So now there will be two exit polls. If you watch the election returns on the three major broadcast networks, CNN or MSNBC, you’ll see the traditional exit poll that mostly consists of interviewers approaching voters leaving their polling places on Election Day. But if you’re watching Fox or the Fox News Channel or consuming news from any of The Associated Press’ thousands of affiliates across the country, you’ll get VoteCast.
Moreover, the members of the National Election Pool — ABC News, CBS News, CNN and NBC News — also get their election results from Edison, while the vast majority of other news organizations (including POLITICO) get their results from The AP. That means if the polls or the election results differ, Americans might get two diverging pictures of the election as results pour in that Tuesday night in November 2020.
But researchers on both projects say they’ve cracked the code, producing results on Election Night 2018 that were, on average, only 1 percentage point off from the final vote count. At a panel discussion here Saturday, Courtney Kennedy, the director of survey research at Pew Research Center, proclaimed that 2018 “improvements” and “innovations” to the traditional exit poll were “tremendous.”
“You made the national exit poll more accurate,” said Kennedy.
Meanwhile, the AP and its partner at NORC, a research institution that’s part of the University of Chicago, are celebrating what they consider a wildly successful 2018 launch here this week. They’re throwing a party at the Hockey Hall of Fame, featuring with an open bar and photo opportunities with the Stanley Cup, the sport’s iconic championship trophy.
While both are polls of voters and serve similar purposes, there are important differences between them. The National Election Pool’s exit poll combines the traditional exit polling approach — interviewing voters on their way out of the polling place — with telephone surveys in states with all-mail voting or robust in-person early voting.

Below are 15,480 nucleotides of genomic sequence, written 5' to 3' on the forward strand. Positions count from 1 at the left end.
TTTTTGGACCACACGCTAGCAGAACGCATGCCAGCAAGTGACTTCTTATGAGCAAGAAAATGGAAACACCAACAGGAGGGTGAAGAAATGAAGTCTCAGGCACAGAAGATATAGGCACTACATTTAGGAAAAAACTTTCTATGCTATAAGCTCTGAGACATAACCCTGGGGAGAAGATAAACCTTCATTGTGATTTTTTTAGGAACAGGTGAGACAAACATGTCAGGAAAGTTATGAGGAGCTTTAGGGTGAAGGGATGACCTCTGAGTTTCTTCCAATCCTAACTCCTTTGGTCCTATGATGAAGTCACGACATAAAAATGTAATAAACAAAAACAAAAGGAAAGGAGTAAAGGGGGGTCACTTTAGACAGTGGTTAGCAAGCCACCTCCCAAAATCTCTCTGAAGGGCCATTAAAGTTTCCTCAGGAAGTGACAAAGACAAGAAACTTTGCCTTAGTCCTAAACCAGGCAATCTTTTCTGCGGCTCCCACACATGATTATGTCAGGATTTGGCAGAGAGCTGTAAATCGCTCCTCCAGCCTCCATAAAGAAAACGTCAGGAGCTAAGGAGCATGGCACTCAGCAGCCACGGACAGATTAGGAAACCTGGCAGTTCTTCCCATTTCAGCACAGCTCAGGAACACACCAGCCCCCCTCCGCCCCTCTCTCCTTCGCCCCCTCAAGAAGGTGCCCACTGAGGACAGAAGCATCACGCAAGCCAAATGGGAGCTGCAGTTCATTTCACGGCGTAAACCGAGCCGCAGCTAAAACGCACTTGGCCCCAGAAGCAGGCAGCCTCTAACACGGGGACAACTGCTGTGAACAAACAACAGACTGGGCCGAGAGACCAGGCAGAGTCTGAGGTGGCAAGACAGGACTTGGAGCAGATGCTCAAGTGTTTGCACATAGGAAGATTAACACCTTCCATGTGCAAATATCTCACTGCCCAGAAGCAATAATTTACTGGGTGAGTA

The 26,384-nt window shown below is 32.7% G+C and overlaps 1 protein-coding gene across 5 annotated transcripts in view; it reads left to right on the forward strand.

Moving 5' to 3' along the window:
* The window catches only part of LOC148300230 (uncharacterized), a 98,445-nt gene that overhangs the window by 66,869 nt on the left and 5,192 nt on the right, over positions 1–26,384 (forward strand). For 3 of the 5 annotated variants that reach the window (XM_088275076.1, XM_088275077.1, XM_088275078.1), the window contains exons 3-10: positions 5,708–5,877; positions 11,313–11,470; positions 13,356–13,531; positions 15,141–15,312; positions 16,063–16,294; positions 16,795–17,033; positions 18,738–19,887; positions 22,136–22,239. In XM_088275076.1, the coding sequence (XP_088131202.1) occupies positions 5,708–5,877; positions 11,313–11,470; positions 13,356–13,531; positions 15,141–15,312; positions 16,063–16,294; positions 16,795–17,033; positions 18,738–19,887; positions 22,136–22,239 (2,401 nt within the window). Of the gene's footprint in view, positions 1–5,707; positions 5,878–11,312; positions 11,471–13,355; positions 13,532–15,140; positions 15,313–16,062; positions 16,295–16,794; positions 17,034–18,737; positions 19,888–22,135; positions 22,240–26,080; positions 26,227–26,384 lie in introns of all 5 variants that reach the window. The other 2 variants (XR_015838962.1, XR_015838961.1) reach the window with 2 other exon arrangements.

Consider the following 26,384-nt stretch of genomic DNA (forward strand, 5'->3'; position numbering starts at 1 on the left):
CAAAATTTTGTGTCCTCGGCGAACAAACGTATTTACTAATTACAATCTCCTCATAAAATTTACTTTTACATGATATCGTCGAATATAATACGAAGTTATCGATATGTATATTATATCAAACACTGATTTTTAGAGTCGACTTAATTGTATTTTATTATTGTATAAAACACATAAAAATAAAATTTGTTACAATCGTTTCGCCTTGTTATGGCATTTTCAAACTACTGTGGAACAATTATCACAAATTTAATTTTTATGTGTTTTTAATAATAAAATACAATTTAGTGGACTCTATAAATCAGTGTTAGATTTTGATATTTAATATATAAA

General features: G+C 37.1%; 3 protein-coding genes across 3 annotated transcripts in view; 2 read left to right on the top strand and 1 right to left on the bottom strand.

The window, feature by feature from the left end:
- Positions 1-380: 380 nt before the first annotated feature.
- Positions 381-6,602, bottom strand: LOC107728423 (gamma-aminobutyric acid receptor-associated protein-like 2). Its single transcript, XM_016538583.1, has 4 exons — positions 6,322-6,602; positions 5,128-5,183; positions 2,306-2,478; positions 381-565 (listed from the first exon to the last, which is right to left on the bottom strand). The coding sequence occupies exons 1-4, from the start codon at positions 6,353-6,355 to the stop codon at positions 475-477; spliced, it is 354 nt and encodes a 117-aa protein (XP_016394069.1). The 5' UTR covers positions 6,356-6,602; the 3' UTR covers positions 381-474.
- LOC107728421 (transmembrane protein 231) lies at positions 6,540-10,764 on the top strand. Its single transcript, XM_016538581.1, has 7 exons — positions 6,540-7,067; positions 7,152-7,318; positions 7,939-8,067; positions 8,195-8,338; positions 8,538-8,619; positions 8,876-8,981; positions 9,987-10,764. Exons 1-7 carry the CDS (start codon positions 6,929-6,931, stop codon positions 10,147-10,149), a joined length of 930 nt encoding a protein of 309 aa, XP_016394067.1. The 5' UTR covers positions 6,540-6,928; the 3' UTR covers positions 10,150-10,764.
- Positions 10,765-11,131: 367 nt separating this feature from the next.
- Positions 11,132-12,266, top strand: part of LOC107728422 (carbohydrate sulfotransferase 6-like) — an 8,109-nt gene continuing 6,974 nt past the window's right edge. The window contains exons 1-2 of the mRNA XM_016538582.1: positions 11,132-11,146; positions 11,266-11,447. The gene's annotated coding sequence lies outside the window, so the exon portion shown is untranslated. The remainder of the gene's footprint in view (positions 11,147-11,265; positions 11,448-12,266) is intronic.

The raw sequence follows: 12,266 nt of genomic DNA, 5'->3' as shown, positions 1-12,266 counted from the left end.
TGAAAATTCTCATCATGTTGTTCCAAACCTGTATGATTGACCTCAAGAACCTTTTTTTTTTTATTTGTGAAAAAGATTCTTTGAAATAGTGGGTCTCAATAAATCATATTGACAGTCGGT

Edison made two key changes in 2018, Lenski said. It experimented with in-person interviewers at large, early-vote centers in Nevada and Tennessee. And most importantly, Lenski said, Edison tweaked the way it asks voters about their own levels of educational attainment and adjusted the survey to reflect a truer balance along educational lines, producing a more accurate result early in the evening that carried through until all the votes were counted.
“We felt that those adjustments we had made based on education have done a really good job of giving us top-line numbers at 5 o’clock and at poll closing that told the story,” Lenski said in an interview. “Our members had the story on election night. We knew at 5 o’clock it was going to be a really good night for Democrats in the House and not-so-good night for Democrats in the Senate.”
AP VoteCast, on the other hand, looks more like a typical pre-election poll, combining traditional, probability-based polling with an online, opt-in survey of voters. VoteCast — which involves more complicated statistical modeling than the traditional exit poll — includes both those who say they voted, and those who say they didn’t.